When Nancy started working at the liquor store, she began to see the same guys in the evenings. Until then, Nancy had never been indoors near Willie. In a small, enclosed space, he had an odor that demanded a burst from the aerosol can behind the counter once he’d left. When Willie had orange juice, he was really drinking Barton Vodka. When he had coffee, it was Kentucky Deluxe. The store was located on the ground floor of a high-end apartment building. The prices there were higher than at other, farther-flung liquor stores frequented by guys from the mission. But they still came, with shouldered rucksacks and sweaty money. They paid the high prices, though they never failed to mention them. I can get this pint of hundred proof at George’s for five! The new store made their pockets lighter and their world smaller, artificially containing them in a small circle bracketed by the mission and the store’s convenient location.
Nancy didn’t mind her job at the store. She didn’t have to think like she did at her social worker job—it was mentally exhausting finding services and solutions for the down-and-out. Once Nancy left the county building, she was no longer a social worker. She was just the lady at the liquor store. She was like some of her customers that way. Once the war ended, no one saw soldiers. Instead, they saw brown paper sack guys, and on weeknights, Nancy sat in a tall, yellow-backed chair from six to nine, mindlessly ringing up their deaths.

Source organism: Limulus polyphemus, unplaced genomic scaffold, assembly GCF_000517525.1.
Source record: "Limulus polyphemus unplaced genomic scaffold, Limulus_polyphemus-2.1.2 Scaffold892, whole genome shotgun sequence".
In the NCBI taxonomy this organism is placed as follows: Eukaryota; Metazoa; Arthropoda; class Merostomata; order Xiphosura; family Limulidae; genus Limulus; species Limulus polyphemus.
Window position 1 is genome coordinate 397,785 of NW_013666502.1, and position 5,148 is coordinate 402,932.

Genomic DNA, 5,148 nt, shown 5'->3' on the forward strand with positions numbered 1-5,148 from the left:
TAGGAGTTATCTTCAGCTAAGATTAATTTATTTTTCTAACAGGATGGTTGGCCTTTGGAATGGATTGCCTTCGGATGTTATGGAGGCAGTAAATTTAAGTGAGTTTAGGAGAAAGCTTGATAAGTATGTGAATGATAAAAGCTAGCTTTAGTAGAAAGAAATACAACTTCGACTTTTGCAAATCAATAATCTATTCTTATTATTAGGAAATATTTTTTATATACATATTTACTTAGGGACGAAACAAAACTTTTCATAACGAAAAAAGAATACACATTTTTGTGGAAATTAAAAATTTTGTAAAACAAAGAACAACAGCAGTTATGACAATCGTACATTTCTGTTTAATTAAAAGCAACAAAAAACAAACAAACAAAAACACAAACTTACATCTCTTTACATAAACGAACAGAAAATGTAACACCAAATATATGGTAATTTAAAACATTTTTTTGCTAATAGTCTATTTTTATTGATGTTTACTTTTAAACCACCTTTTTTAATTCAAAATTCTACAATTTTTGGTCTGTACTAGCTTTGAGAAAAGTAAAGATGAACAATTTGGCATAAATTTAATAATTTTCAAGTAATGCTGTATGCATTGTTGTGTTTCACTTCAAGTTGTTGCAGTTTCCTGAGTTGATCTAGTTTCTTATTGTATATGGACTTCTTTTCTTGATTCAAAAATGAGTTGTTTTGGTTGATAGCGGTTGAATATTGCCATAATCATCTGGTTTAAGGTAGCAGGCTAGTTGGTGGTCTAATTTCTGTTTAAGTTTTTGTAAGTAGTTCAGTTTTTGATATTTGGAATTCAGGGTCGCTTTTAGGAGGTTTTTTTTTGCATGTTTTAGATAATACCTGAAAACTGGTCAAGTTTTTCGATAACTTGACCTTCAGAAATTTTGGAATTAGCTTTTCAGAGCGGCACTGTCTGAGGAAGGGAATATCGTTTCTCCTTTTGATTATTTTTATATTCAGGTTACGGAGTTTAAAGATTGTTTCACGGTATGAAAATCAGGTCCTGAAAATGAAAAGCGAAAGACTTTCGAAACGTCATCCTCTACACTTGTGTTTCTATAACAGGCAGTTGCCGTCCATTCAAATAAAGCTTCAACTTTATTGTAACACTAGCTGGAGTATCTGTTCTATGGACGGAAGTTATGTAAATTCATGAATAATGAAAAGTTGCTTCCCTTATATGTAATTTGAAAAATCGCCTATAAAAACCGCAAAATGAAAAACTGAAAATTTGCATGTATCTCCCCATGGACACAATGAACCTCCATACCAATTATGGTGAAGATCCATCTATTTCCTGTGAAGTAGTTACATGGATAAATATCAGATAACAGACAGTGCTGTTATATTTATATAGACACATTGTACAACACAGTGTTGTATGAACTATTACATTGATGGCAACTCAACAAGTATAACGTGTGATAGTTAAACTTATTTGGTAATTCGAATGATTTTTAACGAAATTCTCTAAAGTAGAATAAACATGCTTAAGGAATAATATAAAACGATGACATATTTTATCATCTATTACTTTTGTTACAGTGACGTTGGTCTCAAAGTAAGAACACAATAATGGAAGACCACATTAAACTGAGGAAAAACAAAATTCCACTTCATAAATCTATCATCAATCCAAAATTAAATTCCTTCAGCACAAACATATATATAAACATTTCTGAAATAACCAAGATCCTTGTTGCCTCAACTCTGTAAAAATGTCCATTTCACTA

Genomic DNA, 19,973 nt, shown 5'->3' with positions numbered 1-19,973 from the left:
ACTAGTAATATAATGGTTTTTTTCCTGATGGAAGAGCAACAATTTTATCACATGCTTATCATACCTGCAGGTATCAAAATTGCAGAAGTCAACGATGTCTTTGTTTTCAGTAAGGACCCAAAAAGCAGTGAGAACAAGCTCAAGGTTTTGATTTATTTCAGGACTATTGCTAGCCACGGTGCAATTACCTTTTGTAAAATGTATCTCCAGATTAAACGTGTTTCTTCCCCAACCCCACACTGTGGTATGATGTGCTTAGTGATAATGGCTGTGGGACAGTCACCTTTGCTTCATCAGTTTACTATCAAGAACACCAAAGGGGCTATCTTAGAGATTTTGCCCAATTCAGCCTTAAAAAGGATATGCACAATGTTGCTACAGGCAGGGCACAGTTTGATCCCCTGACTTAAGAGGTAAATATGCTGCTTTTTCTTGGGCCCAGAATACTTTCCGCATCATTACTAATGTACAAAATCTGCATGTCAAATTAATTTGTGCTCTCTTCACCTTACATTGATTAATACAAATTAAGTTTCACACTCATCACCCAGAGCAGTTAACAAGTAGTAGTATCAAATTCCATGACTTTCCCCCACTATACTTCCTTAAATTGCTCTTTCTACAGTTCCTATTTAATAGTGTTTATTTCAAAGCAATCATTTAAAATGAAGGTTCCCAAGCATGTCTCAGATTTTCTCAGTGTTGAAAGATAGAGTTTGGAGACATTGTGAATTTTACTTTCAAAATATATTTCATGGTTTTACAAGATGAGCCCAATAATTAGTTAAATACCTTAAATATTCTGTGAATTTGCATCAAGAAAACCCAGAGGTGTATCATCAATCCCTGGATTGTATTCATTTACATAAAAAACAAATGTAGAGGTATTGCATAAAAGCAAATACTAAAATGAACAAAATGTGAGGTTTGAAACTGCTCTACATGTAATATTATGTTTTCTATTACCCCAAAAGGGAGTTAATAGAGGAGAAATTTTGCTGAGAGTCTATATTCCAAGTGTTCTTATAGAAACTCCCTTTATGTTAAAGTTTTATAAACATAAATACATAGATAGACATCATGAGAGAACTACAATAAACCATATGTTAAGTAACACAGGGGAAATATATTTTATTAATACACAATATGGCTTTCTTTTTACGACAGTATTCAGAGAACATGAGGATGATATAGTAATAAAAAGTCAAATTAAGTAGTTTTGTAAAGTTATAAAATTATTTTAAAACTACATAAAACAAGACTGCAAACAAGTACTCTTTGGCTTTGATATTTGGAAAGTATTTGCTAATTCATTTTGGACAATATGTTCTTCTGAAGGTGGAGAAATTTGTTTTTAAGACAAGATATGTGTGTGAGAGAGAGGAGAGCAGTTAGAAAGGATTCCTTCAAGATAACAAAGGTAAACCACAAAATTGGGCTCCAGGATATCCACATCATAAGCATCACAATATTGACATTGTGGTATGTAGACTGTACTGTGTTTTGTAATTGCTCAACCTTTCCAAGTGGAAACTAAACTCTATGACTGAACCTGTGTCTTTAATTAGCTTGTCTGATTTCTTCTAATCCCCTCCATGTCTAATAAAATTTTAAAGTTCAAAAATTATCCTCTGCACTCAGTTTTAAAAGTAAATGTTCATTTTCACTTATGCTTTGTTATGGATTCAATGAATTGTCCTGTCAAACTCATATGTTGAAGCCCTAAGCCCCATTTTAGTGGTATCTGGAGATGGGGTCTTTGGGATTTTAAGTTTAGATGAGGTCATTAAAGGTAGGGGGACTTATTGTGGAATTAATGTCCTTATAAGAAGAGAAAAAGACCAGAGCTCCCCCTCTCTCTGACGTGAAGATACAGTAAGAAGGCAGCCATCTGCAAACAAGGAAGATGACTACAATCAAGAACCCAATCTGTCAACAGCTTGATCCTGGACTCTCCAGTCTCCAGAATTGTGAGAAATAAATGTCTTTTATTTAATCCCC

BRENDA McCRAY is a an Oklahoma City criminal investigator and a mother to one daughter. In her spare time, she enjoys writing fiction, reading, and taking large bites of nachos.
Do you have a story you’d like us to consider for online publication in the Thursdaze flash fiction series? Here are the submission terms and guidelines:
—We are not offering payment, and are asking for first digital rights. The rights to the story revert to the author immediately upon publication.
—Your submission should never have been published elsewhere.
—Your story should feature a drug, any drug, and your character’s experience with it. We’ll consider everything from caffeine to opium, and look forward to stories ranging from casual use to addiction to recovery. Stylistically, we’ll respond most favorable to stories that capture the mood and rhythm of your drug of choice.
—Include your drug of choice next to your byline.
—Your story should not exceed 750 words.
—E-mail your submission [email protected], and include THURSDAZE in the subject line. Please paste the story into the body of the email, and also attach it as a PDF file.
About the Drug Chronicles Series: Inspired by the ongoing international success of the city-based Akashic Noir Series, Akashic created the Drug Chronicles Series. The anthologies in the series feature original short stories from acclaimed authors, each of whom focuses on their fictional experience with the title drug. Current releases in the series include The Speed Chronicles (Sherman Alexie, William T. Vollmann, Megan Abbott, James Franco, Beth Lisick, Tao Lin, etc.), The Cocaine Chronicles (Lee Child, Laura Lippman, etc.), The Heroin Chronicles (Eric Bogosian, Jerry Stahl, Lydia Lunch, etc.), and The Marijuana Chronicles (Joyce Carol Oates, Lee Child, Linda Yablonsky, etc.).
Posted: Oct 23, 2014